Friday, 6 September 2019

To win a general election Labour must respect the referendum result

I have to start this post off by saying that I am a member of the Labour Party and that I think a Labour win the forthcoming general election (GE) is essential for the future of the UK. Only Labour can end austerity, revive our economy, save our public services - including the NHS - and take the necessary action to reduce carbon and avert catastrophic climate change. Labour might just avert a break up of the union as well.

Of course, the elephant in the room is Brexit and it's not going away anytime soon, but this is dangerous ground for Labour to fight the election on. Labour has always said it would respect the 2016 referendum result and has sought to deliver a soft Brexit by being in a customs union with the EU and seeking access to the single market. I think that is the correct position but there is a huge problem with it - it's not black or white - remain or leave. In the sound and fury that Brexit generates its easy for Labour's 'nuanced' approach to be drowned out. And it's been far too easy for the MSM to pretend - as they have been doing for months - that they and everyone else can't understand what Labour's position is.

How to get round this? Steve Howell, who worked on campaigns for Labour in the 2017 election wrote a thoughtful article for the New Statesman about this and in it he says:
"Corbyn’s position avoids gifting the No Dealers the argument that they are the only ones respecting the 2016 referendum. At the same time, it gives Remainers the promise of a chance to win a second vote"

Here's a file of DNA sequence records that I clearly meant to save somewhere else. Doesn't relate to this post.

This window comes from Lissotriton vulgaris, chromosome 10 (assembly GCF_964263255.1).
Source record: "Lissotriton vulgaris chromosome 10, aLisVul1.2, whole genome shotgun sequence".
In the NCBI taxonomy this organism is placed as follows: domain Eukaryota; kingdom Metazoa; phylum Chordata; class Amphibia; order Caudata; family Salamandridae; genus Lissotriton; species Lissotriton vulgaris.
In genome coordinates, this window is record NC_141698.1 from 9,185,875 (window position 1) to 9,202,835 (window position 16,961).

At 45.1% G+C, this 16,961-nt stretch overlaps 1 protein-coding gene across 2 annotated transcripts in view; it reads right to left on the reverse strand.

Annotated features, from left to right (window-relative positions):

He's right, but will voters take any notice? Especially if the media works hard to muddy the water - as they will.

My fear is that Labour's voice will be drowned out in the battle between leavers and remainers - with fatal consequences for the whole Corbyn project. What can Labour do? Well, they will have to make their position on Brexit as clear and simple as possible but also ensure that the election is NOT fought on Brexit but far more important issues such as climate breakdown, austerity, rejuvenating the economy and public services. If Labour adopts the idea of a green new deal - which it probably will - this needs to be pushed really hard. Labour will have an even more radical manifesto than in 2017 and they need to make sure voters are well aware of its contents.

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